Flooded floor Moisture test?

I'm finishing an apt above the garage and had the 3/8 solid oak flooring all done when a plumbing fitting broke and flooded the whole place. Now the floor is ripped out, plywood exposed with a dehumidifier running 24/7. There was a 1hr firewall sheetrock ceiling below but it seemed to take very little water so I only stripped some of it out and pulled out any insulation that seemed damp and I set up fans to try to dry things out.
At some point I'll want to put it all back together but not before it's dry enough. Can anyone tell me how I'd measure that? I'm in Charleston SC (humidity central) and I'm not sure how much the un-dehumidified garage will ever dry out with just fans. I don't want to put the new flooring down over damp ply and also I'm thinking of selling the property when it's all done and I dont' want to pass on any hidden problems to the next guy. Can I just get a moisture meter and check it myself or should I hire a home inspector, water damage specialist, etc to do it and provide me a letter. Also, insurance is covering the damages, should they be paying for someone to assure me I won't have mold or other problems in the future?
Thanks for all help, John
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Wood moisture meter will cost $200 to $600 depending on capabilities and range. Any home inspector or termite tech should have one. Probably cheaper to hire someone unless you are making lots of tests. Insurance may to have it tested but probably not to buy you a tester. Mine cost $550.00. Go to www.rlcengineering.com and look up their MAD WOOD chart. It relates relative humidity to wood moisture.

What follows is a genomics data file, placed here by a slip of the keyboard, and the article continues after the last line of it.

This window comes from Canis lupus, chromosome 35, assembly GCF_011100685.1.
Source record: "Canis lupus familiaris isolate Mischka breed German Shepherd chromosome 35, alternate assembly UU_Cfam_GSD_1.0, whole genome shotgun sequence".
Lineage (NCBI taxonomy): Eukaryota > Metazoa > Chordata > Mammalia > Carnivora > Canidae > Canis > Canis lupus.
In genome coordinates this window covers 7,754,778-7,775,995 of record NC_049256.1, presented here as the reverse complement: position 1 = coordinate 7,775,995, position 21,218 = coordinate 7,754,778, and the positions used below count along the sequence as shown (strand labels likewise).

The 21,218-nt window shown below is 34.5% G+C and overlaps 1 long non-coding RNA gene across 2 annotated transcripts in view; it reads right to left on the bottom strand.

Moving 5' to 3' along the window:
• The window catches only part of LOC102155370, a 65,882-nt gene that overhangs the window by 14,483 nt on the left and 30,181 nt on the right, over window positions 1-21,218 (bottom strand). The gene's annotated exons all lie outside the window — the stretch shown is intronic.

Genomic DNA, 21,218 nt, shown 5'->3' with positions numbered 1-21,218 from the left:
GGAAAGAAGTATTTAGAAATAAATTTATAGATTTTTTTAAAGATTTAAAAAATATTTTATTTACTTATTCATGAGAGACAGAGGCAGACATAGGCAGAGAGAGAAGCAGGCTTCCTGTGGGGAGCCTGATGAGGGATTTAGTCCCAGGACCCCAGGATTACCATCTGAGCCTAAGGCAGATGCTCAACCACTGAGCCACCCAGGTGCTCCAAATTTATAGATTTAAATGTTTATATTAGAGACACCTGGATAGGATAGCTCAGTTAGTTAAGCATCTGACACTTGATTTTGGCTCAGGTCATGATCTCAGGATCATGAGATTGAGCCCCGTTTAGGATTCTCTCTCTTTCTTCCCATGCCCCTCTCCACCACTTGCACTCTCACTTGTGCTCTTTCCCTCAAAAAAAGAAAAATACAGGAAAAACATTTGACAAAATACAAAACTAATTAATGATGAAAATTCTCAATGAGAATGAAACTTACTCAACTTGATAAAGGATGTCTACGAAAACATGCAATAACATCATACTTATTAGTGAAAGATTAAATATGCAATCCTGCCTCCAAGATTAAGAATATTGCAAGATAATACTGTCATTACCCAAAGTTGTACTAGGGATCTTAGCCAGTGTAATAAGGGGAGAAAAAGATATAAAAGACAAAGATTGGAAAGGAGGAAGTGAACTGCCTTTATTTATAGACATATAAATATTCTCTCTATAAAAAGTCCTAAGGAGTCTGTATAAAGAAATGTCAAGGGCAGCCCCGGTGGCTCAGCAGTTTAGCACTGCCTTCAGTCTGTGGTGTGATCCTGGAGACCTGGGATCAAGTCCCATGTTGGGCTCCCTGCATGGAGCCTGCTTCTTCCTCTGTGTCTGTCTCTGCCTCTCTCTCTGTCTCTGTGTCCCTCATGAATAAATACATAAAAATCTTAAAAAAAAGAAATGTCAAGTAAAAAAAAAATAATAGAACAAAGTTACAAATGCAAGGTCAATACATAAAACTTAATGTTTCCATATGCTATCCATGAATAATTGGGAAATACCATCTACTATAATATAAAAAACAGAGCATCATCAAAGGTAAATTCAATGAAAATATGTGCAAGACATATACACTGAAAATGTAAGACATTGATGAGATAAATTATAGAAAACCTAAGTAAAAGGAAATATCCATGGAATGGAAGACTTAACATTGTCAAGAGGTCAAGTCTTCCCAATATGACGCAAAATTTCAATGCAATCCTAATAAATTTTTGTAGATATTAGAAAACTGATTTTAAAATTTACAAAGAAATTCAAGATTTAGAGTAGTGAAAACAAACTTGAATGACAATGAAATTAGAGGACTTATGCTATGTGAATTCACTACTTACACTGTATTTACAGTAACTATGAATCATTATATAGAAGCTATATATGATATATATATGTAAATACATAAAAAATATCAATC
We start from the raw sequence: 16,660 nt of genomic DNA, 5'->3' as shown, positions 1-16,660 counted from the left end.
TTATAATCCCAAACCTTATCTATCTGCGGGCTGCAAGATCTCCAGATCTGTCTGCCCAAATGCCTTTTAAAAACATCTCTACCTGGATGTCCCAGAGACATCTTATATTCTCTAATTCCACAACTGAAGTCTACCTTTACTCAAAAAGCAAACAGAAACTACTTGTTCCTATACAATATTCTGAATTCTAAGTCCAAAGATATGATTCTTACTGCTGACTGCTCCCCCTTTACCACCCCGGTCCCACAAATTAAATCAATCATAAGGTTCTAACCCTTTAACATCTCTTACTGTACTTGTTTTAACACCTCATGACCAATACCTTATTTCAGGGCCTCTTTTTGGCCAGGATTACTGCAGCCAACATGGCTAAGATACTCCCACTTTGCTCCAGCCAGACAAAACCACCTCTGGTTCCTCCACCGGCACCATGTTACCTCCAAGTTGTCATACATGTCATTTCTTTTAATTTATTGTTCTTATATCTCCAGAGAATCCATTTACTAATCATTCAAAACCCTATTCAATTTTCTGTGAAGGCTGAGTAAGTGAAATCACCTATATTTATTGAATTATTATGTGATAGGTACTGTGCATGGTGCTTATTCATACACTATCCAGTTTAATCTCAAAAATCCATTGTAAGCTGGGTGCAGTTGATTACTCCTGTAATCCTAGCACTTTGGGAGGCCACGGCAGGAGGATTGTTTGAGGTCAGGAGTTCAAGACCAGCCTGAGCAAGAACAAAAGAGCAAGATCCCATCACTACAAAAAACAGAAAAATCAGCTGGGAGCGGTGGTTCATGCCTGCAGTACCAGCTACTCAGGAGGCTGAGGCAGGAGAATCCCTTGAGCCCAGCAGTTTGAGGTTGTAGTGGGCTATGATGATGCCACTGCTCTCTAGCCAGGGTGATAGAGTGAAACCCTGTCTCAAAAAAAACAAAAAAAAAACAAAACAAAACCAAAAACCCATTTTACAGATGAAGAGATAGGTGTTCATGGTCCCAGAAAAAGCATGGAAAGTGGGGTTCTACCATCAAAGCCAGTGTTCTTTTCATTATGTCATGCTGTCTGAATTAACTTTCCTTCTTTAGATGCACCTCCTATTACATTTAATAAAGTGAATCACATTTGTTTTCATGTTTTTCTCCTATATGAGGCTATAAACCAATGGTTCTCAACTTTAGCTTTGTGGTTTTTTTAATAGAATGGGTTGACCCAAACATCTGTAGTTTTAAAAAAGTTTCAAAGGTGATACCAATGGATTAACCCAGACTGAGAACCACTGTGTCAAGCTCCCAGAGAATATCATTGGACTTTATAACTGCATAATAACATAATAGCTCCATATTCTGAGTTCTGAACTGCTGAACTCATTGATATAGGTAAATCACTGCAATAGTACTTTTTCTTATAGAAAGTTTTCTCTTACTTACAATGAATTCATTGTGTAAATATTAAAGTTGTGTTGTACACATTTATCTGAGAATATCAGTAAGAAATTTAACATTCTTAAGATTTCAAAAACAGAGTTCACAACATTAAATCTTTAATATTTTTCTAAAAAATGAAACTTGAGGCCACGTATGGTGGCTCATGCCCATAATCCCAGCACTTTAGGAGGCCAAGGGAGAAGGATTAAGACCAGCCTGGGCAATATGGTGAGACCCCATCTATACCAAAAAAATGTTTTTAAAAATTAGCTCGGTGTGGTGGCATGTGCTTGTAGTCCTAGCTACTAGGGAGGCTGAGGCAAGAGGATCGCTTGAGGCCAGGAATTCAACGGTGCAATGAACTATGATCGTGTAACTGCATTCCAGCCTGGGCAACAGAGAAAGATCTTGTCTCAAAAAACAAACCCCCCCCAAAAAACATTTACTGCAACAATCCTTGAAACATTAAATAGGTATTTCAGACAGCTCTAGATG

Stretch
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check out Davis Instruments, you might be able to get a moisture meter for less (but that's about what the good ones cost)
Alternatively you could do a "tape down" moisture test.
Tape down a 1 foot square of clear plastic & see if you get liquid water trapped under it after a day or so.
BTW how long did the leak run & how much water got dumped into the floor?
If you're in SC at some point the dehumidifier is no longer drying the structure but drying the ambient air.
The MM is the best tool, you can compare the "wet" wood to wood elsewhere in the structure when they're close your done.
cheers Bob
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I left the apt around 6pm on Sat and came back about 10AM on Sun. I dont get the impression that the pipe had been spewing water all night long but for a few hrs at least.

Well yeah, Charleston is getting drier by the minute! I do have the room (it's a studio apt) all closed up with the dehumidifier running.
Stretch, Thanks for the link to the MAD Wood chart!
John
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